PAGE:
A Radical- Socialist Feminism with a Postcolonial Approah
1266 Words6 Pages
Feminism for me has come to be the recognition of oppression and privilege. What one does with this knowledge of oppression and privilege is that person’s version of feminism. After reading Tong (2009) on various feminist theories, I have come to see the different feminist theories in a continuum of the feminist movement. Therefore, these theories cannot be boxed into clear-cut categories that share nothing in common with each other. I will attempt to formulate my own feminist theory using the previous works of feminist scholars as my foundation. In order to explain the application of this theory, I will illuminate a feminist issue. Further, I will present ways to tackle the problem and provide limitations of my theory.
My feminist theory draws influences from a variety of ideas I have come across during the course of this semester. My theory is rooted in radical-socialist feminism with a postcolonial approach. Postcolonial/transnational feminism, unlike other theories we have encountered in this course, does not explain a unique cause of women’s oppression but presents how oppression plays out differently depending on geography and culture. It also demonstrates the ways through which we can try to overcome women’s oppression globally.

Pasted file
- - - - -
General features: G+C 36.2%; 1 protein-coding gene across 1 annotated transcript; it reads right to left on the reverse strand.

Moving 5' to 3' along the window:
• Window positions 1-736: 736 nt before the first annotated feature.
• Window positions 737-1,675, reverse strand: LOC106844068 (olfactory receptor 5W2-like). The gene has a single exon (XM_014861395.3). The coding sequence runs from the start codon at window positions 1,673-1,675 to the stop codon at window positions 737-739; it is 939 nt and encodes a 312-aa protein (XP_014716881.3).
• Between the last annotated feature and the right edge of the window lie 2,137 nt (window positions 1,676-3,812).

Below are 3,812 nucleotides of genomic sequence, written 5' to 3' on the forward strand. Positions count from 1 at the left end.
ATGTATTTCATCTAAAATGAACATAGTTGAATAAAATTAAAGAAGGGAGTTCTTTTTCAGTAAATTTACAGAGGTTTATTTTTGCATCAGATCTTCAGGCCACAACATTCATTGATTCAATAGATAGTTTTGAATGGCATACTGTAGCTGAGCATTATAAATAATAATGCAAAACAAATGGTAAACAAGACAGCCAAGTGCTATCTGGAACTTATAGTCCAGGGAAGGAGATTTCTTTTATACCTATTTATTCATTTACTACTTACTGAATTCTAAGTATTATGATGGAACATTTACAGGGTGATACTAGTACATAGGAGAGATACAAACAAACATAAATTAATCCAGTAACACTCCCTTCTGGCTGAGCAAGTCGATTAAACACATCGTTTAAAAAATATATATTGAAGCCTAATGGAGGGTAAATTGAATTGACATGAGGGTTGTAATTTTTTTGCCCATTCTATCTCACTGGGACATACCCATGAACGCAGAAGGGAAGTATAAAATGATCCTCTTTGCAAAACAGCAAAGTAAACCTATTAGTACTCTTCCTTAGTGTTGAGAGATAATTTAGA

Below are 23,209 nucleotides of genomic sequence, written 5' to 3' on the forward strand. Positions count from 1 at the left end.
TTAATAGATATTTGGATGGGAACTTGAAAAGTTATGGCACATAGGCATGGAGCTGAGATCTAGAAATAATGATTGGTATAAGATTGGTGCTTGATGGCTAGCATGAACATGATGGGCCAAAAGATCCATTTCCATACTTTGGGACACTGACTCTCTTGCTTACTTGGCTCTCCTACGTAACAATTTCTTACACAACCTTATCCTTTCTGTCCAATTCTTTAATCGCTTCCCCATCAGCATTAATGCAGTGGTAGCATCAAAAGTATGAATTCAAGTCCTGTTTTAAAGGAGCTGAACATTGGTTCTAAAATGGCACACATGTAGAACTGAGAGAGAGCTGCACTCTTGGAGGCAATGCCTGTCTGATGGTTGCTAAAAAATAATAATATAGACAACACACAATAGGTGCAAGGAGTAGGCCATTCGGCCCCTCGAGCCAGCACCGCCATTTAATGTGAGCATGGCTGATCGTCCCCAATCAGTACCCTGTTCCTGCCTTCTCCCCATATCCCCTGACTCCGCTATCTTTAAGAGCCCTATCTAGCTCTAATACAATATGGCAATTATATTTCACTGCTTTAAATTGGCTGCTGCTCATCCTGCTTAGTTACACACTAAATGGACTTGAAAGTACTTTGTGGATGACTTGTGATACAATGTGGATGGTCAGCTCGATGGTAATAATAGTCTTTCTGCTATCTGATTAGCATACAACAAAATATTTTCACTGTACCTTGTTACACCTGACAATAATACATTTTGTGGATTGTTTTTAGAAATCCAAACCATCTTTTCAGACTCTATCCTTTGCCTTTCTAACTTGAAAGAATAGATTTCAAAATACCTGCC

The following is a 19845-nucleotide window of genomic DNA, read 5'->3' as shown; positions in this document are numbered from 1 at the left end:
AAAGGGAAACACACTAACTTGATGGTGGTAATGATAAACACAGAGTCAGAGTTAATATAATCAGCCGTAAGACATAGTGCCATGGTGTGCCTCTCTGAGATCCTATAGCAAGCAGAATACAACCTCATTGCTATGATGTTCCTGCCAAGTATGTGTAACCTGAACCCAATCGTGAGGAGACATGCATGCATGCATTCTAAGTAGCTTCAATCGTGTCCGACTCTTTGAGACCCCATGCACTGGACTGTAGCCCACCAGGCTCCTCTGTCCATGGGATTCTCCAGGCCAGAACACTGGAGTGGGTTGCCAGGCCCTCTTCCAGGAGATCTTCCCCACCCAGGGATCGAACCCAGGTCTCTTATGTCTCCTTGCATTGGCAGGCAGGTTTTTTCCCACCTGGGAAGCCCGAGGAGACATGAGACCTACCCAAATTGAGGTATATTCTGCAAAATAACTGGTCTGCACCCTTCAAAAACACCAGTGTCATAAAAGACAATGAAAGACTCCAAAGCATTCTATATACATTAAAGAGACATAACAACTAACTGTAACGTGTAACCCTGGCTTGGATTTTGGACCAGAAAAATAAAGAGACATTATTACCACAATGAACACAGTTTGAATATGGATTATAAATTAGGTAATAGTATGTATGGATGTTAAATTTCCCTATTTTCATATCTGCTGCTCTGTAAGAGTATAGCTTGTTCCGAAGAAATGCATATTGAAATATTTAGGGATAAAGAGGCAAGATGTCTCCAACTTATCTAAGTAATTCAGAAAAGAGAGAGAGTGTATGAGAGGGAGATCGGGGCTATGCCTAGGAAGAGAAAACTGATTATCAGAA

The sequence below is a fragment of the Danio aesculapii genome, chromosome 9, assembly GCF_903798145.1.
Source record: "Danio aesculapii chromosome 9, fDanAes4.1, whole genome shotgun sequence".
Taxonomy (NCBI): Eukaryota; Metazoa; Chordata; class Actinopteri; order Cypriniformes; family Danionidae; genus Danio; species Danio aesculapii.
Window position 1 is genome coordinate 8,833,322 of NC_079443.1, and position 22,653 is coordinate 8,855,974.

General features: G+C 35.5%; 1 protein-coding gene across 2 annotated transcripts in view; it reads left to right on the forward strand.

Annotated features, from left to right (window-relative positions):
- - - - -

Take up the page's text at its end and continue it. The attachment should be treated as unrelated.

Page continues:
As an international student from India who is acquiring her education from a “First World” university, I can often hear the difference in the way oppression is talked about. My perspective is rooted in the knowledge I gathered for twenty years of my life where issues like dowry, female feticide/infanticide, honor killings and everyday sexual harassment were very pertinent to me. By examining radical-socialist feminist theories, I could try to understand the root of women’s oppression even if the or...
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... patriarchal society.
A limitation of this model, like many other models, is it deems the problem it is trying to address as static. With the progress in time, the problem evolves and the model should be dynamic enough to explain it over the course of time. The concept of marriage, while grounded in patriarchal foundation, is continuously changing in the wake of new technologies and global political scene. The theory is also limited by context, as it may not be able to explain every problem connected with oppression. Further, Bergoffen (1999) argues that our current understanding of marriage is patriarchal itself and it hides the true essence, which is ethically erotic. Moreover, the concept of Western cultural dominance and Eastern submission is modifying as well. The duality persists but it is not as clear as it used to be in the pre-technological revolution era.